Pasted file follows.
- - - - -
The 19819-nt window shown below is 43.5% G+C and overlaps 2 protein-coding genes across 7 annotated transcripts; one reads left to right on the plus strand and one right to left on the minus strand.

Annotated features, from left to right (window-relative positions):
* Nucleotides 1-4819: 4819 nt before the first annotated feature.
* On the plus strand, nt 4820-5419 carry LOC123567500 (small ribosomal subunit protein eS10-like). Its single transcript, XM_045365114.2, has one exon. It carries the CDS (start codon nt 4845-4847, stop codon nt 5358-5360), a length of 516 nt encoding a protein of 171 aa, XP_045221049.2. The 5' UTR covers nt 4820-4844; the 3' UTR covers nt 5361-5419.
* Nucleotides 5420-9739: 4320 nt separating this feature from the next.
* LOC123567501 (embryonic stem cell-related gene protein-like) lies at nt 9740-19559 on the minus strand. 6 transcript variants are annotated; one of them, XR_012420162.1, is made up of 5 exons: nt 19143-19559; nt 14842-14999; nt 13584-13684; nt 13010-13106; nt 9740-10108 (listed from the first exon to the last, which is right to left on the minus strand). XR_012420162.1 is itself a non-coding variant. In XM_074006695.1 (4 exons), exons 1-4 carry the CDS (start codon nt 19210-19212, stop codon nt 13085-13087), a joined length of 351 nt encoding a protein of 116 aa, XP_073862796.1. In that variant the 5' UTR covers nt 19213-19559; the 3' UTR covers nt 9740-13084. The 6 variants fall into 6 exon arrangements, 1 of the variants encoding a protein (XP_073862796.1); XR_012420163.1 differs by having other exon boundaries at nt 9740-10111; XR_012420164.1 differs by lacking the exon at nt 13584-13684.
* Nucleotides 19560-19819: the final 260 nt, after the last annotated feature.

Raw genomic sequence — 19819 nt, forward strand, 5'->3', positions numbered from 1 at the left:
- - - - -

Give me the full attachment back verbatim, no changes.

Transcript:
The 19819-nt window shown below is 43.5% G+C and overlaps 2 protein-coding genes across 7 annotated transcripts; one reads left to right on the plus strand and one right to left on the minus strand.

Annotated features, from left to right (window-relative positions):
* Nucleotides 1-4819: 4819 nt before the first annotated feature.
* On the plus strand, nt 4820-5419 carry LOC123567500 (small ribosomal subunit protein eS10-like). Its single transcript, XM_045365114.2, has one exon. It carries the CDS (start codon nt 4845-4847, stop codon nt 5358-5360), a length of 516 nt encoding a protein of 171 aa, XP_045221049.2. The 5' UTR covers nt 4820-4844; the 3' UTR covers nt 5361-5419.
* Nucleotides 5420-9739: 4320 nt separating this feature from the next.
* LOC123567501 (embryonic stem cell-related gene protein-like) lies at nt 9740-19559 on the minus strand. 6 transcript variants are annotated; one of them, XR_012420162.1, is made up of 5 exons: nt 19143-19559; nt 14842-14999; nt 13584-13684; nt 13010-13106; nt 9740-10108 (listed from the first exon to the last, which is right to left on the minus strand). XR_012420162.1 is itself a non-coding variant. In XM_074006695.1 (4 exons), exons 1-4 carry the CDS (start codon nt 19210-19212, stop codon nt 13085-13087), a joined length of 351 nt encoding a protein of 116 aa, XP_073862796.1. In that variant the 5' UTR covers nt 19213-19559; the 3' UTR covers nt 9740-13084. The 6 variants fall into 6 exon arrangements, 1 of the variants encoding a protein (XP_073862796.1); XR_012420163.1 differs by having other exon boundaries at nt 9740-10111; XR_012420164.1 differs by lacking the exon at nt 13584-13684.
* Nucleotides 19560-19819: the final 260 nt, after the last annotated feature.

Raw genomic sequence — 19819 nt, forward strand, 5'->3', positions numbered from 1 at the left: